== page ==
- A well-known cognitive bias, the planning fallacy, accounts for many unrealistic estimates of project cost and schedule. Overruns are common. But another cognitive bias, and organizational politics, combine with the planning fallacy to make a bad situation even worse. Available here and by RSS on September 18.
- And on September 25: Planning Disappointments
- When we plan projects, we make estimates of total costs and expected delivery dates. Often these estimates are so wrong — in the wrong direction — that we might as well be planning disappointments. Why is this? Available here and by RSS on September 25.
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- The Race to the South Pole: Lessons in Leadership
On 14 December 1911, four men led by Roald Amundsen reached the South Pole. Thirty-five days later, Robert F. Scott and four others followed. Amundsen had won the race to the pole. Amundsen's party returned to base on 26 January 1912. Scott's party perished. As historical drama, why this happened is interesting enough. But to organizational leaders, business analysts, project sponsors, and project managers, the story is fascinating. We'll use the history of this event to explore lessons in leadership and its application to organizational efforts. A fascinating and refreshing look at leadership from the vantage point of history. Read more about this program.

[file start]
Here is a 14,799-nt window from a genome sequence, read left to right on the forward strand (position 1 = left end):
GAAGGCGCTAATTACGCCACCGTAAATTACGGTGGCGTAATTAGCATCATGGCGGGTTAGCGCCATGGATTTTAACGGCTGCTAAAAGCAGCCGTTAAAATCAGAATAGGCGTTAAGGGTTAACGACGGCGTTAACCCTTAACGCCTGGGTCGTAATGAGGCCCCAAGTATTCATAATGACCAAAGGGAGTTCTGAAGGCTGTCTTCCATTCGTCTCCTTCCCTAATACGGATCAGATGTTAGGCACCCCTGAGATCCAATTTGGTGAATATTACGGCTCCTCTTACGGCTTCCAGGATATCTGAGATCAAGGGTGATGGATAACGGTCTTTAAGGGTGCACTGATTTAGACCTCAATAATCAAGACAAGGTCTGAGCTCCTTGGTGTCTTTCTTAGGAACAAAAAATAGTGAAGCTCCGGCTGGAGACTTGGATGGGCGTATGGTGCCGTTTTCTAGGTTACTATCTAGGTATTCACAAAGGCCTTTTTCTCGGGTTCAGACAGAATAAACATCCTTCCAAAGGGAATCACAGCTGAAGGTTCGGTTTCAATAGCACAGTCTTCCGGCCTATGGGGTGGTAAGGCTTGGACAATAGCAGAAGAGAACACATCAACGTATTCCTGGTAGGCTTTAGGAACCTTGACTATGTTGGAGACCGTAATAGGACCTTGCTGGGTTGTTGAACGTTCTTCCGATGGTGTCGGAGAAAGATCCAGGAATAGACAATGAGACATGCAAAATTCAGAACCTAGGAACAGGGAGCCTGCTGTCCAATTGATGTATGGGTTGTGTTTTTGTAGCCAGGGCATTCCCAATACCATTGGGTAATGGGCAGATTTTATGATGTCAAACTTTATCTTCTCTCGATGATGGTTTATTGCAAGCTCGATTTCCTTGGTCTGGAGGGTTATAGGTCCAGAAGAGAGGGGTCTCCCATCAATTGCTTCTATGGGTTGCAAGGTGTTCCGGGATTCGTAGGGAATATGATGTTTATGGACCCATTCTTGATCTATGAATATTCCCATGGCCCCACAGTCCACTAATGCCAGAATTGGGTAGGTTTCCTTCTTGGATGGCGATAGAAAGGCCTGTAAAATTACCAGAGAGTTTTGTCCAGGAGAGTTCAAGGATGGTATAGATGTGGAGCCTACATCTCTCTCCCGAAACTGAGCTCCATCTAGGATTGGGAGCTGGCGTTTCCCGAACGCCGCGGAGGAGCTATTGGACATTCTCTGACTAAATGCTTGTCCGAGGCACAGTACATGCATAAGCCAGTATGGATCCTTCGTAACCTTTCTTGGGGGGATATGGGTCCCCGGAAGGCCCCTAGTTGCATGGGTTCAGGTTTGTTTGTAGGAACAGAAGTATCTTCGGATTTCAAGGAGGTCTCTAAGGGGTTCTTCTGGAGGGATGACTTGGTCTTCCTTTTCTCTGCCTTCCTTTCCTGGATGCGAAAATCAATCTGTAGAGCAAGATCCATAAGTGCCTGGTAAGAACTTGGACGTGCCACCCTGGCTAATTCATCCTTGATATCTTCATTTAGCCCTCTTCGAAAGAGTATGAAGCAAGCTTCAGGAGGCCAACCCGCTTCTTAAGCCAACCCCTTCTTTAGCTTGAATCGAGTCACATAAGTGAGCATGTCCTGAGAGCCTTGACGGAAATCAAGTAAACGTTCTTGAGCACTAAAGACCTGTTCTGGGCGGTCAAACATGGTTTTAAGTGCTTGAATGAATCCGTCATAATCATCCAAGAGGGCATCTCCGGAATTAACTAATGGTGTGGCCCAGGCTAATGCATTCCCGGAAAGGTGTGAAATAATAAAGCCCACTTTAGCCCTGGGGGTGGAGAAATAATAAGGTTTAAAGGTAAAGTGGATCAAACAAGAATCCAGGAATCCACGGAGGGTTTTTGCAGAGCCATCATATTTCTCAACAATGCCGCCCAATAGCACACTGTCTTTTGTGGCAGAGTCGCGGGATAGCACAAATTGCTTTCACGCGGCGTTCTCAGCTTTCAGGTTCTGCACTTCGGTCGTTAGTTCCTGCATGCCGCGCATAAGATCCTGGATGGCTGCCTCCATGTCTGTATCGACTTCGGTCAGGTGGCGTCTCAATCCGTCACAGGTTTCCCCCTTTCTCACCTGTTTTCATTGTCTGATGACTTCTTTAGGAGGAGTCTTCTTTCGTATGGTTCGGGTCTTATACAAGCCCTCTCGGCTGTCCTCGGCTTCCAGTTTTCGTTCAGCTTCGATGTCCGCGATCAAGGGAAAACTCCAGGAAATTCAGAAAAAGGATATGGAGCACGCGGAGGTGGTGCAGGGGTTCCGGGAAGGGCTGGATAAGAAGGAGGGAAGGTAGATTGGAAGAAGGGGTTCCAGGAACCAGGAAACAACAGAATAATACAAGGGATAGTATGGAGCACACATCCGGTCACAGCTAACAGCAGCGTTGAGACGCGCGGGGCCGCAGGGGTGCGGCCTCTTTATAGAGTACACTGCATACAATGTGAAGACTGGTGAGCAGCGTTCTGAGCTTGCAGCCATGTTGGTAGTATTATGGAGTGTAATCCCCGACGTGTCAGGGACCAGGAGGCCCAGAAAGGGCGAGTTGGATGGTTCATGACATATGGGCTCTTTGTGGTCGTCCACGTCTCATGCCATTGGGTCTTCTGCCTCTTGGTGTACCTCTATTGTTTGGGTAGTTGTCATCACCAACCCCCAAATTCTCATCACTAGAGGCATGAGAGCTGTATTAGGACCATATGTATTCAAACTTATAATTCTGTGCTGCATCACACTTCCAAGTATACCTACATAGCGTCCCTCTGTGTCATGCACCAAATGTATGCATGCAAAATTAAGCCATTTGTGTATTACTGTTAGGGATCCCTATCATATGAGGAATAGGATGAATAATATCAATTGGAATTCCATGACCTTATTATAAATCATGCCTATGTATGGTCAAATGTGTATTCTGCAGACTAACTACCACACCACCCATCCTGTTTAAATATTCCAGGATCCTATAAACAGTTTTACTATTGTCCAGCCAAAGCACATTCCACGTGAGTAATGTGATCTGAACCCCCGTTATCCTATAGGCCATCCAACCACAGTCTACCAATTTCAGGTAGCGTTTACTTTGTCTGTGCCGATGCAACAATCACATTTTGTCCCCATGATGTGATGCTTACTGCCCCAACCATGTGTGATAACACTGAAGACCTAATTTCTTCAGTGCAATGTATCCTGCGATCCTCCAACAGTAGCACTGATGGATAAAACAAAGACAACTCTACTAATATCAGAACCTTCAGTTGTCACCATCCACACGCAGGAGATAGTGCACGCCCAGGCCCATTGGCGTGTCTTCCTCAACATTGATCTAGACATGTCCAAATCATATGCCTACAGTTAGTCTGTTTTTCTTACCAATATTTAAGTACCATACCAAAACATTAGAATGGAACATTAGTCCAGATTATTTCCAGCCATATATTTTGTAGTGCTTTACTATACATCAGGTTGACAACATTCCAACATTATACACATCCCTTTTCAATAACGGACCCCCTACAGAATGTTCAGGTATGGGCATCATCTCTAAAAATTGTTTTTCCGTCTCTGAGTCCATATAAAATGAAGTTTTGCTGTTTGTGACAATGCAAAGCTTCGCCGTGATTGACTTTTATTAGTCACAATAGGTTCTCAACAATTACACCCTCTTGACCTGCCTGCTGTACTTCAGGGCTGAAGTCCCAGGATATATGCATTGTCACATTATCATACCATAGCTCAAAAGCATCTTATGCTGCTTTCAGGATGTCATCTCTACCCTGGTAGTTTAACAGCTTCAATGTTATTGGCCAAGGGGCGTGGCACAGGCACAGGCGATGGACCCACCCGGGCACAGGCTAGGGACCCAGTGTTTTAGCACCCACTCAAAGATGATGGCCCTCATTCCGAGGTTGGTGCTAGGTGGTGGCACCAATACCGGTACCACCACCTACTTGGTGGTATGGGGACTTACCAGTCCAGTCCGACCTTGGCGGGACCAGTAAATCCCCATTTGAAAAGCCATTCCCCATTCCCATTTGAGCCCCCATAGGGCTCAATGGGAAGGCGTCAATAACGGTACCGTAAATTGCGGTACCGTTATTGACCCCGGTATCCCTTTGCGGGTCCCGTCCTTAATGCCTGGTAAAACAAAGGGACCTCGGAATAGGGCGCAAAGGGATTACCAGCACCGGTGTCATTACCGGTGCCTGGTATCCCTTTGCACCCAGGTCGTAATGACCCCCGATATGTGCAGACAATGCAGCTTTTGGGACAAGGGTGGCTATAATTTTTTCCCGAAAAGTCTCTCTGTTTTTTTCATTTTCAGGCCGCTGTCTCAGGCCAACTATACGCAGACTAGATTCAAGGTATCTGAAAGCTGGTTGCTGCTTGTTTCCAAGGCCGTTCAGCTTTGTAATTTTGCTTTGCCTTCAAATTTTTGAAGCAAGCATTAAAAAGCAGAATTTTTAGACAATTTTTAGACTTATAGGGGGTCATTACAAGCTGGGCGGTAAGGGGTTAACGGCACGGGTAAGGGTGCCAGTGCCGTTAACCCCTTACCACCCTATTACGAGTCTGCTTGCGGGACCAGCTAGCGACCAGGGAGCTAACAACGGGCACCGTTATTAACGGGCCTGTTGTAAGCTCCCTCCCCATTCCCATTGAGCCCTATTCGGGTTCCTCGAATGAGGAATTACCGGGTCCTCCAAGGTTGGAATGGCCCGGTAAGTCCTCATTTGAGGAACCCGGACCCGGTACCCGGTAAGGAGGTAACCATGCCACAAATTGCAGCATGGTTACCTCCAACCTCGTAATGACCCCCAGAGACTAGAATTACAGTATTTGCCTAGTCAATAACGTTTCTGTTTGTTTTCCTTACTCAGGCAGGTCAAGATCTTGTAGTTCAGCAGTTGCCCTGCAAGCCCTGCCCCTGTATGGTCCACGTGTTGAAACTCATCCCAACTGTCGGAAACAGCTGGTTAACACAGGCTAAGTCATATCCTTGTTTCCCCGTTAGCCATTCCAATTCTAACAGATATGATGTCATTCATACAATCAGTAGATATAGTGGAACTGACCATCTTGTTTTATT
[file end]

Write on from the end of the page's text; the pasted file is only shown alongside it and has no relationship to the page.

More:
Here's a date for this program:
- Baldwin-Wallace University, 275 Eastland Road, Berea, Ohio
44017: November 7,
Kerzner Lecture Series/International Project Management Day, sponsored by Baldwin Wallace University and the Northeast Ohio Chapter of the Project Management Institute.
- Baldwin-Wallace University, 275 Eastland Road, Berea, Ohio 44017: November 7, Kerzner Lecture Series/International Project Management Day, sponsored by Baldwin Wallace University and the Northeast Ohio Chapter of the Project Management Institute. Register now.
- The Power Affect: How We Express Our Personal Power
Many people who possess real organizational power have a characteristic demeanor. It's the way they project their presence. I call this the power affect. Some people — call them power pretenders — adopt the power affect well before they attain significant organizational power. Unfortunately for their colleagues, and for their organizations, power pretenders can attain organizational power out of proportion to their merit or abilities. Understanding the power affect is therefore important for anyone who aims to attain power, or anyone who works with power pretenders. Read more about this program.
Beware any resource that speaks of "winning" at workplace politics or "defeating" it. You can benefit or not, but there is no score-keeping, and it isn't a game.